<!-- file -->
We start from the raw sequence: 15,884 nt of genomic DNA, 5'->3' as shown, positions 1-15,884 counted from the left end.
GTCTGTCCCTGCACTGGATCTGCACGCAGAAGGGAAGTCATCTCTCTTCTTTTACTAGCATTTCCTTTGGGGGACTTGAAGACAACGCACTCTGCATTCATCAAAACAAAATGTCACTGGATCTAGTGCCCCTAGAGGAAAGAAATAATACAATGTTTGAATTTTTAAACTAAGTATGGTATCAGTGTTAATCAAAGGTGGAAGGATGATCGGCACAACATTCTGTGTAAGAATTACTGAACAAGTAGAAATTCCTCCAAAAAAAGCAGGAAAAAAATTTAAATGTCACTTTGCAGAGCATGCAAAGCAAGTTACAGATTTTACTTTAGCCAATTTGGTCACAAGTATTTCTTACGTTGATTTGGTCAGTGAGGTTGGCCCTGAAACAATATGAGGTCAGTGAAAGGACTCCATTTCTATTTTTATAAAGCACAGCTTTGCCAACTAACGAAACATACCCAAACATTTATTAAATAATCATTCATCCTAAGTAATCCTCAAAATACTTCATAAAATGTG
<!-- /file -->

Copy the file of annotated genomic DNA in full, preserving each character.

We start from the raw sequence: 15,884 nt of genomic DNA, 5'->3' as shown, positions 1-15,884 counted from the left end.
GTCTGTCCCTGCACTGGATCTGCACGCAGAAGGGAAGTCATCTCTCTTCTTTTACTAGCATTTCCTTTGGGGGACTTGAAGACAACGCACTCTGCATTCATCAAAACAAAATGTCACTGGATCTAGTGCCCCTAGAGGAAAGAAATAATACAATGTTTGAATTTTTAAACTAAGTATGGTATCAGTGTTAATCAAAGGTGGAAGGATGATCGGCACAACATTCTGTGTAAGAATTACTGAACAAGTAGAAATTCCTCCAAAAAAAGCAGGAAAAAAATTTAAATGTCACTTTGCAGAGCATGCAAAGCAAGTTACAGATTTTACTTTAGCCAATTTGGTCACAAGTATTTCTTACGTTGATTTGGTCAGTGAGGTTGGCCCTGAAACAATATGAGGTCAGTGAAAGGACTCCATTTCTATTTTTATAAAGCACAGCTTTGCCAACTAACGAAACATACCCAAACATTTATTAAATAATCATTCATCCTAAGTAATCCTCAAAATACTTCATAAAATGTG